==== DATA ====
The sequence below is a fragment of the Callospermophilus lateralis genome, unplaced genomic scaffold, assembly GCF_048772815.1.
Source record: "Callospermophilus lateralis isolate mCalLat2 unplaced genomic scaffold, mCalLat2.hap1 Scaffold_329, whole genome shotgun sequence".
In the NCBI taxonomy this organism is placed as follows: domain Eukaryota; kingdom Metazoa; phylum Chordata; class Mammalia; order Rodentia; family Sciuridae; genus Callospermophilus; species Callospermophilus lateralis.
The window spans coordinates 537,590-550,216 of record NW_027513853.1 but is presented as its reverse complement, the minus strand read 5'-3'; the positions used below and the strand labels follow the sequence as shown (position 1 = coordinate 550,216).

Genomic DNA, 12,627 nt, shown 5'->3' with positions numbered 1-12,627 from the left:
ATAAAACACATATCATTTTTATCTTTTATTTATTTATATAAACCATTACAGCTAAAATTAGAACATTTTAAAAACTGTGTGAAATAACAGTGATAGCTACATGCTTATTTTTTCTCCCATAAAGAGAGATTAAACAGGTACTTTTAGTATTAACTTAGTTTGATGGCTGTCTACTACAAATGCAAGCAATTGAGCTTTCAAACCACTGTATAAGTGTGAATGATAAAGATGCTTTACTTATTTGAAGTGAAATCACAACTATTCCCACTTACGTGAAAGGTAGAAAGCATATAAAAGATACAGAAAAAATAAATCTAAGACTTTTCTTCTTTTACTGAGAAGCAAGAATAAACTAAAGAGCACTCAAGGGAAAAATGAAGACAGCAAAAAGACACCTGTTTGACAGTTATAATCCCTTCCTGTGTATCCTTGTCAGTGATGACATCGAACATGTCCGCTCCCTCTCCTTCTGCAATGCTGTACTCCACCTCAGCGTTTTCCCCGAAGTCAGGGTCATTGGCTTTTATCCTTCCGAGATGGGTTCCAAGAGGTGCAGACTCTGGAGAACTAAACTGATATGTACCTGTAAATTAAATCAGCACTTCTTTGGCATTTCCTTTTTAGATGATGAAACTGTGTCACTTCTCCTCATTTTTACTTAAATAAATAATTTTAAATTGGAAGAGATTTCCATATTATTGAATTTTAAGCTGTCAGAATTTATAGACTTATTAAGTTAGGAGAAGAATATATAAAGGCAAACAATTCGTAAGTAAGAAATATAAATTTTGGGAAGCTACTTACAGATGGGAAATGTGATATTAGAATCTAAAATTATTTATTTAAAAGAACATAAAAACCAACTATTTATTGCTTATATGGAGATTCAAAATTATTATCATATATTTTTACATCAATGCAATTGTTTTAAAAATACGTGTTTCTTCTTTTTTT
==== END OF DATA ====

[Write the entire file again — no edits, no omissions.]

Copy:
The sequence below is a fragment of the Callospermophilus lateralis genome, unplaced genomic scaffold, assembly GCF_048772815.1.
Source record: "Callospermophilus lateralis isolate mCalLat2 unplaced genomic scaffold, mCalLat2.hap1 Scaffold_329, whole genome shotgun sequence".
In the NCBI taxonomy this organism is placed as follows: domain Eukaryota; kingdom Metazoa; phylum Chordata; class Mammalia; order Rodentia; family Sciuridae; genus Callospermophilus; species Callospermophilus lateralis.
The window spans coordinates 537,590-550,216 of record NW_027513853.1 but is presented as its reverse complement, the minus strand read 5'-3'; the positions used below and the strand labels follow the sequence as shown (position 1 = coordinate 550,216).

Genomic DNA, 12,627 nt, shown 5'->3' with positions numbered 1-12,627 from the left:
ATAAAACACATATCATTTTTATCTTTTATTTATTTATATAAACCATTACAGCTAAAATTAGAACATTTTAAAAACTGTGTGAAATAACAGTGATAGCTACATGCTTATTTTTTCTCCCATAAAGAGAGATTAAACAGGTACTTTTAGTATTAACTTAGTTTGATGGCTGTCTACTACAAATGCAAGCAATTGAGCTTTCAAACCACTGTATAAGTGTGAATGATAAAGATGCTTTACTTATTTGAAGTGAAATCACAACTATTCCCACTTACGTGAAAGGTAGAAAGCATATAAAAGATACAGAAAAAATAAATCTAAGACTTTTCTTCTTTTACTGAGAAGCAAGAATAAACTAAAGAGCACTCAAGGGAAAAATGAAGACAGCAAAAAGACACCTGTTTGACAGTTATAATCCCTTCCTGTGTATCCTTGTCAGTGATGACATCGAACATGTCCGCTCCCTCTCCTTCTGCAATGCTGTACTCCACCTCAGCGTTTTCCCCGAAGTCAGGGTCATTGGCTTTTATCCTTCCGAGATGGGTTCCAAGAGGTGCAGACTCTGGAGAACTAAACTGATATGTACCTGTAAATTAAATCAGCACTTCTTTGGCATTTCCTTTTTAGATGATGAAACTGTGTCACTTCTCCTCATTTTTACTTAAATAAATAATTTTAAATTGGAAGAGATTTCCATATTATTGAATTTTAAGCTGTCAGAATTTATAGACTTATTAAGTTAGGAGAAGAATATATAAAGGCAAACAATTCGTAAGTAAGAAATATAAATTTTGGGAAGCTACTTACAGATGGGAAATGTGATATTAGAATCTAAAATTATTTATTTAAAAGAACATAAAAACCAACTATTTATTGCTTATATGGAGATTCAAAATTATTATCATATATTTTTACATCAATGCAATTGTTTTAAAAATACGTGTTTCTTCTTTTTTT